Rahmat Attaie’s Opening Video on Science in the Quran


17 Jun 2016

I'jaz / Miracles, Astronomy

Rahmat Attaie, PhD

This video uses several Qurʾānic verses in an effort to use science to prove that the Qurʾān has a divine source, known as iʿjāz ʿilmii.

Attaie opens by citing verse 16.89 to note that the Qurʾān explains everything.  He presents verse 51.47 in order to discuss the expansion of the universe.  He then uses verse 21.30 to discuss all life being based on water.  These are common topics in iʿjāz narratives.

The discussion of the expansion of the universe relies more on a discussion of the science of this in the early twentieth century than Qurʾānic exegesis.  Edwin Hubble’s discovery that stars were moving away is explained in general terms.

Attaie’s presentation on life being based on water rests on cell structure including large amounts of water, among other other chemicals.  He asserts that because seventh-century Arabs could not have known about microscopic cell structures, this material must be based on a divine source.

The material presented in the video is presented in both English and Persian; Qurʾānic material is recited in Arabic as well.

This video was the first in a series Attaie did in 2016 on the Qurʾān and science.  Visually, this video displays several slides from a PowerPoint, with Attaie shown in a small insert in the lower left corner throughout the video.  Although this original video was not removed, he did a second, slightly longer video in July 2016 with some of the same content but more professionally presented, which can be found here.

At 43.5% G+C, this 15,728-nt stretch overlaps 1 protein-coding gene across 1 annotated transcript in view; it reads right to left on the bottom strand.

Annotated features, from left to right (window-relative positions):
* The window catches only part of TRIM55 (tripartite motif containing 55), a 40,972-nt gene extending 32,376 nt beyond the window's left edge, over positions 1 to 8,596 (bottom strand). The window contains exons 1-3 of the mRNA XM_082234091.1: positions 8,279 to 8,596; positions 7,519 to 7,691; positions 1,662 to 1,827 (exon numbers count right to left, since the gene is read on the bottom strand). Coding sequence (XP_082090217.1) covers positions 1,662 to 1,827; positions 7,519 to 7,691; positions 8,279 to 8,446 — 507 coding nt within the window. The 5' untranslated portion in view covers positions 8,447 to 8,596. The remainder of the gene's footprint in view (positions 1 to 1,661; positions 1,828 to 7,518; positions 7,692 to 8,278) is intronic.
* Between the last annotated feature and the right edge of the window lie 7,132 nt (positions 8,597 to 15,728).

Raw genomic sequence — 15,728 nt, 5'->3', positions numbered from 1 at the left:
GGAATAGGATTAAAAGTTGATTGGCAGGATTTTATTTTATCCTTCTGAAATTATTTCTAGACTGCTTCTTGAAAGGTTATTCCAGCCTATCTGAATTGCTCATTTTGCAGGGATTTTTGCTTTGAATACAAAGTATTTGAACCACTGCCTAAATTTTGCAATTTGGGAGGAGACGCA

Rahmat Attaie, Ph.D. is a research scientist at Texas A&M University, from which he graduated in the early 1990s.  His degree is in Food Science and Technology.  His curriculum vitae is on the web.


The material on Islam is within the bounds of what Muslims have historically understood as acceptable, although not all Muslims agree with using science to try to “prove” the divine source of the Qurʾān.

Most of the science presented here is fairly vague, and so is generally accurate at this level.  Most scientists would disagree, however, with using science, which depends on observations, to attempt to prove something metaphysical, that is, unobservable.

In terms of history, some of Attaie’s description of Hubble is inaccurate. Should the details of this discussion be important, one should look for a more detailed historical account, such as that in Big Bang:  The Origin of the Universe.  Attaie also suggests that no one knew about cell properties in the seventh century, which is true.  However, it does not take microscopic knowledge of the cellular level of plants and animals to know that without water, they die.  Seventh century Arabs knew well that water was critical for life.